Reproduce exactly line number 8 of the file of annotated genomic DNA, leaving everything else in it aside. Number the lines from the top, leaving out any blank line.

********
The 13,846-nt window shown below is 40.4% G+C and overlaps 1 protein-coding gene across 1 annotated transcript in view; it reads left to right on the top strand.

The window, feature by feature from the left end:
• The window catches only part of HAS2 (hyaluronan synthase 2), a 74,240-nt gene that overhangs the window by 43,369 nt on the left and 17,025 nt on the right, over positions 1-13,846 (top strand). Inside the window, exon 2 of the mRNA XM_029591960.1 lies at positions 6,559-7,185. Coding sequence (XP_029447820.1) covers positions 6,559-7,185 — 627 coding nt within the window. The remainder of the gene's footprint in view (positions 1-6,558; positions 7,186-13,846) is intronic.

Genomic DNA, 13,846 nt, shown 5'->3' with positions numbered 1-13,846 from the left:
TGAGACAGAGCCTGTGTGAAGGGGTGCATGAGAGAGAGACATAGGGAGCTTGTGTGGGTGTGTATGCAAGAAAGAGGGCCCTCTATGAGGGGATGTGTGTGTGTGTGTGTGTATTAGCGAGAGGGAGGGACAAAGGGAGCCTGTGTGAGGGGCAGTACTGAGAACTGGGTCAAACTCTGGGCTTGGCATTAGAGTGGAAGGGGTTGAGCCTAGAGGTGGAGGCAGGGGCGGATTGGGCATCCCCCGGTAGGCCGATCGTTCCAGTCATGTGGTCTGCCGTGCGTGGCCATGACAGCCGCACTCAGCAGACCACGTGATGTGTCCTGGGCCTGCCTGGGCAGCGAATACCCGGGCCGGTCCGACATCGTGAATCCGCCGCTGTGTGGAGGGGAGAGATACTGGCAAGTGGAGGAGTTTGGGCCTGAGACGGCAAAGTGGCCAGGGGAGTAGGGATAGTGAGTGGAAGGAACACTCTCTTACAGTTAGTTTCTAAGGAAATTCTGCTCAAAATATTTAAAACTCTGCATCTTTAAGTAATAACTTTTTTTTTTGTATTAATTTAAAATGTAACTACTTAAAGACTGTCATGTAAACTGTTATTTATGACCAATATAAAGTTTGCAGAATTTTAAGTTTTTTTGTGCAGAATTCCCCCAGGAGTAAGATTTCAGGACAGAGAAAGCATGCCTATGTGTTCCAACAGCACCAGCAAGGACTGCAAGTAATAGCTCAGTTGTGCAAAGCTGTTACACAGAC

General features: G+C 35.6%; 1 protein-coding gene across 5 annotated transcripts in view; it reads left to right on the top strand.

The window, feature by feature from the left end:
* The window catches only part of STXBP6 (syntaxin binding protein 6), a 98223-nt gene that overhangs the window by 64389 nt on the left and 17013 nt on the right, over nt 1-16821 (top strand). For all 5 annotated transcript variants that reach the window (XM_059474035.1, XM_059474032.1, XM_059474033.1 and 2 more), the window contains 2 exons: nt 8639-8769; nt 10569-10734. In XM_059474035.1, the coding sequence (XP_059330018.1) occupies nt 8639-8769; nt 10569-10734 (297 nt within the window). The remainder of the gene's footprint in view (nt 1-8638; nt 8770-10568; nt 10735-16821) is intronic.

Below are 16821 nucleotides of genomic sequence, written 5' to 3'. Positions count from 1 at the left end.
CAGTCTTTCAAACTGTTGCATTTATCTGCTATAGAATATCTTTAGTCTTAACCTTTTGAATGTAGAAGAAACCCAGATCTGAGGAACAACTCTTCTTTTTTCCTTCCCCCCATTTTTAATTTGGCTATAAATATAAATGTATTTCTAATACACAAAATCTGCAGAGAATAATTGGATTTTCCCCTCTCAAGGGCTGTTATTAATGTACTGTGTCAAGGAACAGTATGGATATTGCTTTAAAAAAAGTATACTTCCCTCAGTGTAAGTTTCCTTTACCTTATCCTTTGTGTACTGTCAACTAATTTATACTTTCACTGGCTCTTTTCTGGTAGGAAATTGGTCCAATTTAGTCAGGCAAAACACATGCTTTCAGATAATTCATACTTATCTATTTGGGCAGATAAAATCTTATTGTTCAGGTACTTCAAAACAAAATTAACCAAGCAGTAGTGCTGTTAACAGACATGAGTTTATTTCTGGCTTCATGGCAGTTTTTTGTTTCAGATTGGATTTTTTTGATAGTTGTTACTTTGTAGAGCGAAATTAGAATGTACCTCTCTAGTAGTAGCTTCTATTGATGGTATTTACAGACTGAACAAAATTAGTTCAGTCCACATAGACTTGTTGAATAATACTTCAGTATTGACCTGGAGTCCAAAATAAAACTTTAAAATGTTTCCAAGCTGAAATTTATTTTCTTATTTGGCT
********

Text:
* The window catches only part of STXBP6 (syntaxin binding protein 6), a 98223-nt gene that overhangs the window by 64389 nt on the left and 17013 nt on the right, over nt 1-16821 (top strand). For all 5 annotated transcript variants that reach the window (XM_059474035.1, XM_059474032.1, XM_059474033.1 and 2 more), the window contains 2 exons: nt 8639-8769; nt 10569-10734. In XM_059474035.1, the coding sequence (XP_059330018.1) occupies nt 8639-8769; nt 10569-10734 (297 nt within the window). The remainder of the gene's footprint in view (nt 1-8638; nt 8770-10568; nt 10735-16821) is intronic.